Cycling on main roads in England has fallen by nearly a quarter from the peak recorded during coronavirus restrictions, Department for Transport (DfT) figures show.
The decline has sparked fears the Government will fail to hit targets for increasing cycling activity.
DfT data demonstrates the surge in cycling – when Covid restrictions affected travel patterns – peaked in March 2021.
But the DfT said cycling remains 11.1% above pre-pandemic levels and had risen by 23.7% since 2013.
It has a long-standing target of doubling cycling by 2025 compared with 2013 levels.
Duncan Dollimore, head of campaigns at charity Cycling UK, said DfT plans to boost cycling and walking have consistently lacked funding.
He told the PA news agency: “Excellent strategies, guidance and design standards have never been supported with the investment the Government knows is needed to get anywhere close to delivering those targets.
A reduction in active travel budgets was announced in March.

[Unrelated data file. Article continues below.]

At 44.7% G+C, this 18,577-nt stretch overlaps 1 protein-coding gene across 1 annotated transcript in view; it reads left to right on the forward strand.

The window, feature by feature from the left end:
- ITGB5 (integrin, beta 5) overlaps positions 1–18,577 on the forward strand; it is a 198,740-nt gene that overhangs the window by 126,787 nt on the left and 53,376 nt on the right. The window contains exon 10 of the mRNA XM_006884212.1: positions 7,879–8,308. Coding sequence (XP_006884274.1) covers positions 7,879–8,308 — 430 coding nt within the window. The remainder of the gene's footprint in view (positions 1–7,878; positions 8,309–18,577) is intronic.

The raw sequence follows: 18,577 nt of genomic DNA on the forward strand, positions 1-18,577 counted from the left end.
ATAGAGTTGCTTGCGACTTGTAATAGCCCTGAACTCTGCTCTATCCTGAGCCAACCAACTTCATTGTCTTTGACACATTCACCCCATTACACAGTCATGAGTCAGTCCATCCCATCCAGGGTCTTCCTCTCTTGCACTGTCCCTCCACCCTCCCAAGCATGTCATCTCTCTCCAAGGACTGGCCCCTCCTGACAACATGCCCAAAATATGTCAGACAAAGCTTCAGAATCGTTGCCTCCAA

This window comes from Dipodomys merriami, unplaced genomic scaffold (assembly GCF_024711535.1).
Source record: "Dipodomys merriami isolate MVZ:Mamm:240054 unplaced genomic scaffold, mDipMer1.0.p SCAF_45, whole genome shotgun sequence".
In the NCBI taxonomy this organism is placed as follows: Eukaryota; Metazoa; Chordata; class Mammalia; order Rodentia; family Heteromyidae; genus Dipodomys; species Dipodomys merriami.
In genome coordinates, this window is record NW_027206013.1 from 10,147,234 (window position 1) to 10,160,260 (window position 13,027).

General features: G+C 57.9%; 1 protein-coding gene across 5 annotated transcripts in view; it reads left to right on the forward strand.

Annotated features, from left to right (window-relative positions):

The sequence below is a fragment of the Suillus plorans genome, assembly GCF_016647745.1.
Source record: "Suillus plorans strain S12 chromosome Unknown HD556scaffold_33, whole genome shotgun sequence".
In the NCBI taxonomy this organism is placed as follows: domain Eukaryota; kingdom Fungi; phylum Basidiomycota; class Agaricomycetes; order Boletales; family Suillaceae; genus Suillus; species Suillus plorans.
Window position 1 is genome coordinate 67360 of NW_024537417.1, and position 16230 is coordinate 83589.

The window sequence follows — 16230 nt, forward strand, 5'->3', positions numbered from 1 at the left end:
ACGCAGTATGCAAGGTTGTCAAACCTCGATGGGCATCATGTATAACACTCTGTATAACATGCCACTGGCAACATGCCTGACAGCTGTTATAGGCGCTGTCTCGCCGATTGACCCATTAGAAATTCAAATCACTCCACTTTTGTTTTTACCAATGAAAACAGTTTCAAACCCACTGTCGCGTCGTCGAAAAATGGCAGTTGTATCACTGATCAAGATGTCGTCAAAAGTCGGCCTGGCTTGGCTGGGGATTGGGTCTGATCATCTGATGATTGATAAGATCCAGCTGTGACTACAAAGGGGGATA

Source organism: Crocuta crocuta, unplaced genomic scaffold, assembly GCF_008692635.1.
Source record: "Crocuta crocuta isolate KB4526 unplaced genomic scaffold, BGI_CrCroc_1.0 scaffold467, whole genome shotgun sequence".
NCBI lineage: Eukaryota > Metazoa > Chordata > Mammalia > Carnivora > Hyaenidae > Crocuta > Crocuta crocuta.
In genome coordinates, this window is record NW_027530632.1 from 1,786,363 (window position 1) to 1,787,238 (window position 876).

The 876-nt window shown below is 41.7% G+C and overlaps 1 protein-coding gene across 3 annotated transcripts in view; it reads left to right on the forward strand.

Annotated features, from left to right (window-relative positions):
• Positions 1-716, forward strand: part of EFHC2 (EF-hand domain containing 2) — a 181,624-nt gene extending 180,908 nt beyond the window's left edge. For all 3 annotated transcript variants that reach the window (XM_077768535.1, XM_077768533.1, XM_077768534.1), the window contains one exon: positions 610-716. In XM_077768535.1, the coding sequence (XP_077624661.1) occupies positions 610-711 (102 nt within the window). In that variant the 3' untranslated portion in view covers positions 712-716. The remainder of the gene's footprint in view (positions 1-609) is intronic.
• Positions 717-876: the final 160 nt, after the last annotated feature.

A DfT spokeswoman said: “Cycling levels on roads are up 11% on pre-pandemic levels, while vehicle use currently remains below pre-pandemic levels.
“We are investing around £3 billion up to 2025 to support active travel and, following the peak of cycling during the pandemic, this data clearly shows cycling levels on roads have increased compared to levels seen before 2019.”
Chris Boardman, the former Olympic cyclist who heads Government agency Active Travel England, said: “It’s great to see cycling in this country riding high at 11% above pre-pandemic levels.
“The movement for moving is catching on as more of us choose to ride bikes for everyday trips, putting the joy back into journeys.
“This is great for our health, it’s free transport and it helps us to be more connected to our communities. Everyone’s a winner.”